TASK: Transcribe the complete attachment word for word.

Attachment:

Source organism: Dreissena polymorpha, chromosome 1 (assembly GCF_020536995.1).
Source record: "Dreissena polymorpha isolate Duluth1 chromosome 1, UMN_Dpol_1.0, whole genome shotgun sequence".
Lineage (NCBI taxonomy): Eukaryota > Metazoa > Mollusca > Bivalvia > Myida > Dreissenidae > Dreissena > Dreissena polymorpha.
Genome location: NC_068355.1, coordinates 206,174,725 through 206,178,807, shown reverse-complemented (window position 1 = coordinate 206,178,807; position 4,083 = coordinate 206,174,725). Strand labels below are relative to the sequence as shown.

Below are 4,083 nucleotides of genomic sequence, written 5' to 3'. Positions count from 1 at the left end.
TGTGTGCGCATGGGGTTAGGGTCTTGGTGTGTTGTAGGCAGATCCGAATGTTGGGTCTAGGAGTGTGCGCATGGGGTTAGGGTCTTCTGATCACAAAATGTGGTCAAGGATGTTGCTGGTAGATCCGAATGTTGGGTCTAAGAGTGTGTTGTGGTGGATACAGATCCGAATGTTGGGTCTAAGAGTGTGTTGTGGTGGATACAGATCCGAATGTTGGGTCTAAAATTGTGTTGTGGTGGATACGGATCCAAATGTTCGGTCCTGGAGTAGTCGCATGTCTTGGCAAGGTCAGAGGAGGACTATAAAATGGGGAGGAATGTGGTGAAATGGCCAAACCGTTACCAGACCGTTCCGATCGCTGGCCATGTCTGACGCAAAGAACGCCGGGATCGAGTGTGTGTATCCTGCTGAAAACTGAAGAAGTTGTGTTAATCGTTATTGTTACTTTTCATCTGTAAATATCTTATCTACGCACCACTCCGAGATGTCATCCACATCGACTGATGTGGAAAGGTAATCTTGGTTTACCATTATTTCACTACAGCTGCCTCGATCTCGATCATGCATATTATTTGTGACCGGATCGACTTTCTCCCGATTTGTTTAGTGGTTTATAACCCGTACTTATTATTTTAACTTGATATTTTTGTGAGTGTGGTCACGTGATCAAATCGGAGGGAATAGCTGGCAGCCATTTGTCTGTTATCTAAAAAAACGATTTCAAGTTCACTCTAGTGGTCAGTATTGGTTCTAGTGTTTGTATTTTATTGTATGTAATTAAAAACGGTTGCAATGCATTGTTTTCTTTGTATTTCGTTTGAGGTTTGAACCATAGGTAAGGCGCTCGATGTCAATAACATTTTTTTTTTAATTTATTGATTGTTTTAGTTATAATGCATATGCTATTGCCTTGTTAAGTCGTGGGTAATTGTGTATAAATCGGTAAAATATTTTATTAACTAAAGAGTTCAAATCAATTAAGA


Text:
Source organism: Dreissena polymorpha, chromosome 1 (assembly GCF_020536995.1).
Source record: "Dreissena polymorpha isolate Duluth1 chromosome 1, UMN_Dpol_1.0, whole genome shotgun sequence".
Lineage (NCBI taxonomy): Eukaryota > Metazoa > Mollusca > Bivalvia > Myida > Dreissenidae > Dreissena > Dreissena polymorpha.
Genome location: NC_068355.1, coordinates 206,174,725 through 206,178,807, shown reverse-complemented (window position 1 = coordinate 206,178,807; position 4,083 = coordinate 206,174,725). Strand labels below are relative to the sequence as shown.

Below are 4,083 nucleotides of genomic sequence, written 5' to 3'. Positions count from 1 at the left end.
TGTGTGCGCATGGGGTTAGGGTCTTGGTGTGTTGTAGGCAGATCCGAATGTTGGGTCTAGGAGTGTGCGCATGGGGTTAGGGTCTTCTGATCACAAAATGTGGTCAAGGATGTTGCTGGTAGATCCGAATGTTGGGTCTAAGAGTGTGTTGTGGTGGATACAGATCCGAATGTTGGGTCTAAGAGTGTGTTGTGGTGGATACAGATCCGAATGTTGGGTCTAAAATTGTGTTGTGGTGGATACGGATCCAAATGTTCGGTCCTGGAGTAGTCGCATGTCTTGGCAAGGTCAGAGGAGGACTATAAAATGGGGAGGAATGTGGTGAAATGGCCAAACCGTTACCAGACCGTTCCGATCGCTGGCCATGTCTGACGCAAAGAACGCCGGGATCGAGTGTGTGTATCCTGCTGAAAACTGAAGAAGTTGTGTTAATCGTTATTGTTACTTTTCATCTGTAAATATCTTATCTACGCACCACTCCGAGATGTCATCCACATCGACTGATGTGGAAAGGTAATCTTGGTTTACCATTATTTCACTACAGCTGCCTCGATCTCGATCATGCATATTATTTGTGACCGGATCGACTTTCTCCCGATTTGTTTAGTGGTTTATAACCCGTACTTATTATTTTAACTTGATATTTTTGTGAGTGTGGTCACGTGATCAAATCGGAGGGAATAGCTGGCAGCCATTTGTCTGTTATCTAAAAAAACGATTTCAAGTTCACTCTAGTGGTCAGTATTGGTTCTAGTGTTTGTATTTTATTGTATGTAATTAAAAACGGTTGCAATGCATTGTTTTCTTTGTATTTCGTTTGAGGTTTGAACCATAGGTAAGGCGCTCGATGTCAATAACATTTTTTTTTTAATTTATTGATTGTTTTAGTTATAATGCATATGCTATTGCCTTGTTAAGTCGTGGGTAATTGTGTATAAATCGGTAAAATATTTTATTAACTAAAGAGTTCAAATCAATTAAGA